Gender Roles in Much Ado About Nothing Essay

Download this Essay in word format (.doc)

Note: Sample below may appear distorted but all corresponding word document files contain proper formatting

Excerpt from Essay:

Gender Roles in Much Ado About Nothing and Trifles

Today, gender roles have become far more flexible than as recently as 50 years ago. Women today can enter management positions, have focused careers, and expect salaries on the same level as those of men. Indeed, some women have proved themselves to be as competent, or more so, in leadership positions as men. At the same time, however, women are free to choose for themselves the lives they want, and some prefer lives as home makers and mothers. Society today is far more tolerant of women who choose either a career, homemaking, or a balance of both to live their lives. This is why it is so interesting to examine plays from earlier times, when assigned gender roles were far more rigid. Authors such as Shakespeare in "Much Ado About Nothing" and Susan Glaspell in "Trifles" offer significant comment on the social values of their times with regard to gender roles. With the perspective of today, critics can also add their own interpretations of these roles when reading such plays. In both plays, women and men have commonly accepted gender roles, but it is also true that some of the women break the norms imposed by these roles to great dramatic effect.

In Shakespeare's "Much Ado About Nothing" Claudio and Hero are the most obvious examples of traditionally assigned gender roles in the play. Claudio is the typical strapping young lad, a nobleman who is well-respected. In other words, he is a typically prince-like character to sweep the princess-like Hero off her delicate feet. Hero, on the other hand, is a sweet, sensitive, and kind woman. She plays the typical role of her gender and age, pining for marriage, and delighted when it presents itself in the form of Claudio. The two are in love almost as soon as they meet for the first time. Neither Claudio nor Hero break their traditional gender roles, even in the face of conflict.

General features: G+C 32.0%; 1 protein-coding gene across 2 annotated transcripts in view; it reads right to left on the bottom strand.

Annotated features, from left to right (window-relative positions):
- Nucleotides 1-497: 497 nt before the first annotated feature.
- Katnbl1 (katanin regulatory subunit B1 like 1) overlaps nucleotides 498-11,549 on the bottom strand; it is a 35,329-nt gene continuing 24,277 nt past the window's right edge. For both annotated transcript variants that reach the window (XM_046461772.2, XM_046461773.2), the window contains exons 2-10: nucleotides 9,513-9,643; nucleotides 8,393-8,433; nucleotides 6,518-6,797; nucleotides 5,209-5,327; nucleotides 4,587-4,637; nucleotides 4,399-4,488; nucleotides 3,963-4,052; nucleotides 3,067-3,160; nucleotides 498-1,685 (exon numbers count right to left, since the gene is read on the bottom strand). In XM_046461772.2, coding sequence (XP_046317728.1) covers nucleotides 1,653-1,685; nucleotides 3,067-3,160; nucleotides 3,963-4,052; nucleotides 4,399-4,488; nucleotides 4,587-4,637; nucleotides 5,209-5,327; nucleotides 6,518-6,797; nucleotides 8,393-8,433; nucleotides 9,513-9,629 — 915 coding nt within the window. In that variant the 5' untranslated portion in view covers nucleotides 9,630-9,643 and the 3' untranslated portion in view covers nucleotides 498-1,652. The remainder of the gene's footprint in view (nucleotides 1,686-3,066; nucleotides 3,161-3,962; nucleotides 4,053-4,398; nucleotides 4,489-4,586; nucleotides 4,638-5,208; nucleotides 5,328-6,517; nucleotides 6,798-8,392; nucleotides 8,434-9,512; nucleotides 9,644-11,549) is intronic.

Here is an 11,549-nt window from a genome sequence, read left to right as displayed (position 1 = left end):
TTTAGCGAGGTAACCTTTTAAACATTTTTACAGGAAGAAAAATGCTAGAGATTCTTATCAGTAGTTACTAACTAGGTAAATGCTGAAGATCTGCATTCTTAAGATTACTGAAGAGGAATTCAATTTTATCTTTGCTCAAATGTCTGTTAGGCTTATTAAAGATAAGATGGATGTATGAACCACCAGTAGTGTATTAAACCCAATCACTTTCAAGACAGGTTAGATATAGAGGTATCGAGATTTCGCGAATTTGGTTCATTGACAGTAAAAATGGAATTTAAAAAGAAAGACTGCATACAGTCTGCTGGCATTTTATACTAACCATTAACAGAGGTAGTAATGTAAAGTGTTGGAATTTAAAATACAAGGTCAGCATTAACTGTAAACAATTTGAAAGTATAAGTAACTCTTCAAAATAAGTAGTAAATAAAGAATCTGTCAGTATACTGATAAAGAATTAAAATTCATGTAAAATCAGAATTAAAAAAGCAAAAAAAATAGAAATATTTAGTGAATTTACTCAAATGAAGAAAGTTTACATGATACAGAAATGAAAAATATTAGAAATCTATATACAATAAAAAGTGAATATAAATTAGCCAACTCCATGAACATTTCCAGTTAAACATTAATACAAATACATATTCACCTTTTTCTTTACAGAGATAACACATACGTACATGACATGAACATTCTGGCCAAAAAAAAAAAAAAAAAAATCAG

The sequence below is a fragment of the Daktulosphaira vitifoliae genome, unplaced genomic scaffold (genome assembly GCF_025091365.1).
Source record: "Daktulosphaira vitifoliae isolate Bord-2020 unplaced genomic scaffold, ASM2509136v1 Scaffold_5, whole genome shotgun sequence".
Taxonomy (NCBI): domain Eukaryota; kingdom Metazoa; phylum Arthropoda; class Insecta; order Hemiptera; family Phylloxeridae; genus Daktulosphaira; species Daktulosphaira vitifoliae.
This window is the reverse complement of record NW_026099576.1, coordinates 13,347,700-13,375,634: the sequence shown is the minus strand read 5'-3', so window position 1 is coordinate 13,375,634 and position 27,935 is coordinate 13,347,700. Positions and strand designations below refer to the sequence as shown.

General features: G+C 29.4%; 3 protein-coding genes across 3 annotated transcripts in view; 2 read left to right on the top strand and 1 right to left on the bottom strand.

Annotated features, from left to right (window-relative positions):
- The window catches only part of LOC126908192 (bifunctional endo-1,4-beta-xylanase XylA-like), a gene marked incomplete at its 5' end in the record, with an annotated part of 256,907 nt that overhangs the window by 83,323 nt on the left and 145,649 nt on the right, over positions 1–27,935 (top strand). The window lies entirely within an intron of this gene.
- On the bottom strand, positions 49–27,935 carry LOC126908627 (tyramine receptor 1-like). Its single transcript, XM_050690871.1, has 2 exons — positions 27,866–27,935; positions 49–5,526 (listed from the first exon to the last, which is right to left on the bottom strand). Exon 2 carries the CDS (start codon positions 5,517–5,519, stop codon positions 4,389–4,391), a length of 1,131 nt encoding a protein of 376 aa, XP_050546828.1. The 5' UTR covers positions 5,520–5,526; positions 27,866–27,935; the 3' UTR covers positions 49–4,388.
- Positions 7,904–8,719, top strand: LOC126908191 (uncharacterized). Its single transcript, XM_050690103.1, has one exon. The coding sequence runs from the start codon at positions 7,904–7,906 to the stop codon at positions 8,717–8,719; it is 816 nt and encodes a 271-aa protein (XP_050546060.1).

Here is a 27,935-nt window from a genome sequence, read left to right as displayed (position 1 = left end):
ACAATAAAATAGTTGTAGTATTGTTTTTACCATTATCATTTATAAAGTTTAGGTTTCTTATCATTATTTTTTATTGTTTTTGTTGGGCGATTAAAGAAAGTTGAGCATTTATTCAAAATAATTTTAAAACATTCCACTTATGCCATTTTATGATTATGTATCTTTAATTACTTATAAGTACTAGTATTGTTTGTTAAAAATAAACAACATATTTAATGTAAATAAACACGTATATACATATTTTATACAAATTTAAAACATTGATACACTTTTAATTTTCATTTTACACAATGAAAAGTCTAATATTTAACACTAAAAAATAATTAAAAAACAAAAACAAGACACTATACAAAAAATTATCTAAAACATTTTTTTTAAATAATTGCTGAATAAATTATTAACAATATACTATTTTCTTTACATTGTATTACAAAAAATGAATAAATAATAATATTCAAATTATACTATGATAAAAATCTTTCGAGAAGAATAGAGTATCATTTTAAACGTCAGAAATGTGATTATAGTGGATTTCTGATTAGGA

When Claudio is deceived into believing that Hero is unfaithful, he immediately jumps to the conclusion that it must be true, again in typical male fashion. When he goes even further by humiliating Hero on their wedding day, she in turn responds in a typical female way by having an emotional breakdown. She does absolutely nothing to defend herself and neither she nor her family does anything active to uncover the truth. Instead, she submits to her father's decision to pretend that she is dead from grief and shock. The gender role assigned to Hero is reinforced by the fact that nobody, including Claudio, finds this deception difficult to believe.

What is somewhat surprising is Benedick's reaction to Claudio's treatment of Hero. The former challenges the latter to a dual. This signifies a break of gender role, since he is on the side of Beatrice, Hero's cousin. Beatrice and Benedick, who ultimately also fall in love, are less typical of the assigned or traditional gender roles of the day.

Beatrice is a strong female figure, extremely intellectual, and very unwilling to be constricted by marriage, especially to a controlling man. Indeed, she is happy never to marry or to marry only when she finds a partner who is truly equal. Despite their many word skirmishes, this is what Benedick becomes to her; a completely equal partner.

What is interesting is that Beatrice breaks out of her atypical strong female character on two occasions; first by opening herself to the relatively weakness and vulnerability created by romantic love, and second by her reaction to Hero's humiliation. In Act IV scene i, for example, she wishes to be a man so she could avenge Hero's undeserved dishonor (line 312 -- 318). Here, she acknowledges that, for all her intellectual prowess and strength, she is unable, as a woman, to defend the honor of another woman. This is a role that Benedick is willing to fulfill for her out of his love. Hence, even though Beatrice is mentally very strong, she admits that she can do nothing but "die" with "grieving" because she is a woman.